Airbus employee cycles 128 mile first stage of the Tour de France for Prostate Cancer UK
An employee from Airbus in Broughton cycled the first stage of the Tour de France in Germany last month as part of the annual Grand Départ event to raise money for Prostate Cancer UK.
Aircraft fitter Steve Futcher, who works in Airbus’ single aisle factory which produces wings for its A320 and A330 jetliners, took on the 128 mile course from Düsseldorf to Liège a week before the professionals.
Steve was diagnosed with prostate cancer four years ago, doctors told him that the cancer was organ-confined and he underwent an operation to remove his prostate and was in remission.
But after 14 months the cancer came back and Steve travelled 35 miles every day to Clatterbridge to undergo a further 33 sessions of radiotherapy, he is now in remission for another two and a half years.
“It was after the fabulous care and treatment I received that I decided to do some fundraising for Prostate Cancer UK,” says Steve. “The support they gave me was superb but it all costs money. That’s why I try to give a bit back each year because the funds raised can help any man reading this story.”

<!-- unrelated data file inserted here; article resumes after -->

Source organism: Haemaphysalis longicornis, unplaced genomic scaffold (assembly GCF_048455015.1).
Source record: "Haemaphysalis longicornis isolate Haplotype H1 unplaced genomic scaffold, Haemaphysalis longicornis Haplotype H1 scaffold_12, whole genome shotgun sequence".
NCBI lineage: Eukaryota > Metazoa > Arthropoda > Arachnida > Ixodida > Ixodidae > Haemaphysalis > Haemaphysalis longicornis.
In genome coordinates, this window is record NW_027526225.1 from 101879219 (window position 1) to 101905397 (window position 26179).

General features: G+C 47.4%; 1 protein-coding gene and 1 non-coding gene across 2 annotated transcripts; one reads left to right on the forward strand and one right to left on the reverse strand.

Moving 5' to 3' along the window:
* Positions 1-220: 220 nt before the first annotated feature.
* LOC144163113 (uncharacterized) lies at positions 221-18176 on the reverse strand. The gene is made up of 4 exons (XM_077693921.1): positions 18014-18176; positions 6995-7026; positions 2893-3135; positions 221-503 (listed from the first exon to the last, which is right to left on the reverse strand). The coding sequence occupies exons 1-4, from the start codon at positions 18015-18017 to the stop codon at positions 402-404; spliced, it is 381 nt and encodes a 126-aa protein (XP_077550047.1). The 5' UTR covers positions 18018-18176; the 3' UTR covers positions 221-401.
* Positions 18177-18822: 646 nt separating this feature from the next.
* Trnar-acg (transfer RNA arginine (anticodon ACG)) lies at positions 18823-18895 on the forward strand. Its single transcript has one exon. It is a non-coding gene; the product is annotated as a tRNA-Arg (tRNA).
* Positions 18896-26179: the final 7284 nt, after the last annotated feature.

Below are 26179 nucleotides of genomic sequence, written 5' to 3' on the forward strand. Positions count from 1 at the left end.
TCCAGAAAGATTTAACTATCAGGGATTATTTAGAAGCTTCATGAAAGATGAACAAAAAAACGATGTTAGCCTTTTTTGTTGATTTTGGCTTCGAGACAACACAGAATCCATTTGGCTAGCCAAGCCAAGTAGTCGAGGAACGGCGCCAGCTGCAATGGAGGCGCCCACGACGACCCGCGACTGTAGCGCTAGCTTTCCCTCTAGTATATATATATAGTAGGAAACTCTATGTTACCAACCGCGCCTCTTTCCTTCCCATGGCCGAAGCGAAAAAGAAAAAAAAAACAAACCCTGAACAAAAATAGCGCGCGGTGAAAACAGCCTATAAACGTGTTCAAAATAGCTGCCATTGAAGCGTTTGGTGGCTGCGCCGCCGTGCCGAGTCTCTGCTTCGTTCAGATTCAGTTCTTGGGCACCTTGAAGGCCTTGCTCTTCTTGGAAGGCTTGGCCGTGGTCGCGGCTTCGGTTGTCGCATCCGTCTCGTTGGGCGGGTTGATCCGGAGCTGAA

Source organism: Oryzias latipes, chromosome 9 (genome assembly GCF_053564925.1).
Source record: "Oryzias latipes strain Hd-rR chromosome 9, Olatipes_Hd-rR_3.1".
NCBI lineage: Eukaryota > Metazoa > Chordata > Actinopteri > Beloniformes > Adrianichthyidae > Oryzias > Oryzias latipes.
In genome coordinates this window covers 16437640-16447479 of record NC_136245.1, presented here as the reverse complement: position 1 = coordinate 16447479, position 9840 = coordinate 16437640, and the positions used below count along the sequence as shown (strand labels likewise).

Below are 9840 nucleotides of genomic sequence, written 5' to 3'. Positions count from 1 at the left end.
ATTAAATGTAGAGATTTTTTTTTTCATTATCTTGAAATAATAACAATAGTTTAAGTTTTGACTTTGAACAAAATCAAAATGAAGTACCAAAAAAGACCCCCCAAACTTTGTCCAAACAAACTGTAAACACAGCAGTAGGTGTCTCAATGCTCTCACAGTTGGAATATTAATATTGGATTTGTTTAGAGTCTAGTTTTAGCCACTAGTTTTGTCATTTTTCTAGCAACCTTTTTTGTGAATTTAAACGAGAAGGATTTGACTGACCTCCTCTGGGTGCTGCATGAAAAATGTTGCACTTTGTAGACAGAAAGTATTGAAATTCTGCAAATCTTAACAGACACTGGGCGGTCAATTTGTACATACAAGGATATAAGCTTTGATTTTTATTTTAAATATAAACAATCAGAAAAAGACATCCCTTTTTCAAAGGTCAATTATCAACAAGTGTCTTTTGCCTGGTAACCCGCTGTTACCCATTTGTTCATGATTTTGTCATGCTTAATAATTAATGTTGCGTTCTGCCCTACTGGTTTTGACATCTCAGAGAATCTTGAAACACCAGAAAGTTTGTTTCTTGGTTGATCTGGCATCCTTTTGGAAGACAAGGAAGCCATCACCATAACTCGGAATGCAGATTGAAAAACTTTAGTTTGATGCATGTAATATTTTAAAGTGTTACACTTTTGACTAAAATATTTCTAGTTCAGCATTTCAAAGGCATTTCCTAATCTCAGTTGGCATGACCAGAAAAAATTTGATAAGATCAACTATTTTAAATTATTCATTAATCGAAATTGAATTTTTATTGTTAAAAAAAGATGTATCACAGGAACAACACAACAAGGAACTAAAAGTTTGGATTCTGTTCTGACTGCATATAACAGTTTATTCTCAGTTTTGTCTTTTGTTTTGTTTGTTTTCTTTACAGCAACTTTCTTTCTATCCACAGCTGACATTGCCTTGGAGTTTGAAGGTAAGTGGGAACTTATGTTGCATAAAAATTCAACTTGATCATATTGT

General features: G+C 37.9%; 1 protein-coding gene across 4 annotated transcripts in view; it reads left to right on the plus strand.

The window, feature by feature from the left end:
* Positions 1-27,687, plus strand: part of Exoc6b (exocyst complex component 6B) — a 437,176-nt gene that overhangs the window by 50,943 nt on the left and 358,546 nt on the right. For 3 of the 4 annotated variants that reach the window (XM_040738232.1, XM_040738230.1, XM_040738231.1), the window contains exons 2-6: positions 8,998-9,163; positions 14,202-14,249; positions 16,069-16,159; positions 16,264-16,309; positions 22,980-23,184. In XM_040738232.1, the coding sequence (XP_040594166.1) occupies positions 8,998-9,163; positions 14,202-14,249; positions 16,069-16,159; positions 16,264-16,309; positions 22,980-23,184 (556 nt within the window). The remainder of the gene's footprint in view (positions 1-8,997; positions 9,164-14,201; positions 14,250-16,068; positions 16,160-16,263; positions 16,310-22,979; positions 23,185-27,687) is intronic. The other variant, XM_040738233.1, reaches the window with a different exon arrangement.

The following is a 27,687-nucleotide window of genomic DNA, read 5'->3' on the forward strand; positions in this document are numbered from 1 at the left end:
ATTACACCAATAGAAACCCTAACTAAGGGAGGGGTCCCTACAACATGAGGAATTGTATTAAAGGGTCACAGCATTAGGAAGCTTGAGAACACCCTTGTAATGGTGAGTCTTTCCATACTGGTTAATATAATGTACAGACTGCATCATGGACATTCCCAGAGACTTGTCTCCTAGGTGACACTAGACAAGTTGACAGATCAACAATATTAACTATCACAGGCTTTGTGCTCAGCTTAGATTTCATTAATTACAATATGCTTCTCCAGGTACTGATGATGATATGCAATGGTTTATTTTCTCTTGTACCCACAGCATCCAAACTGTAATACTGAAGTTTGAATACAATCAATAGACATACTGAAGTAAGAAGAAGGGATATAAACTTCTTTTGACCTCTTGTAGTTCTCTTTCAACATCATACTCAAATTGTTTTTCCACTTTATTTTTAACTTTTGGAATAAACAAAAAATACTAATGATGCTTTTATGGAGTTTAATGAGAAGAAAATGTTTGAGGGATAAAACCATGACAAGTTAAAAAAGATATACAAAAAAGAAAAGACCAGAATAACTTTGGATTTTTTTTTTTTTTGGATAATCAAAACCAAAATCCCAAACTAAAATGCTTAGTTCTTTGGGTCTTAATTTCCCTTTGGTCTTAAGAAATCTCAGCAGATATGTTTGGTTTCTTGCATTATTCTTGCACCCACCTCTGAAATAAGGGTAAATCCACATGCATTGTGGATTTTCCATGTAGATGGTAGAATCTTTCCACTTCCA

“The support they gave me was superb but it all costs money. That’s why I try to give a bit back each year because the funds raised can help any man reading this story.”
Steve also wants to help break down the stigma attached to men’s health, “Fellas, don’t be afraid to go to your GP if you’re having trouble with your waterworks, there’s a quick and simple test that could save your life,” he adds.
In spite of a strong headwind and more than 4000 feet of elevation Steve, along with 80 other riders, managed to complete the gruelling stage in a time of 7 hours and 51 minutes and has now signed up for next year’s ride in France.
Head of Events for Prostate Cancer UK, Andy Sallnow, said:
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2017 was our second Grand Départ Classic, which we created to give our supporters a glimpse of the professional Tour de France experience and soak up the magic of one of the biggest sporting events on the planet.
One man dies every hour of prostate cancer in the UK, which is why the funds raised are so crucial.
It was brilliant to see the Men United peloton roll past the same iconic landmarks, on the same roads as the professionals who sped through just over a week later.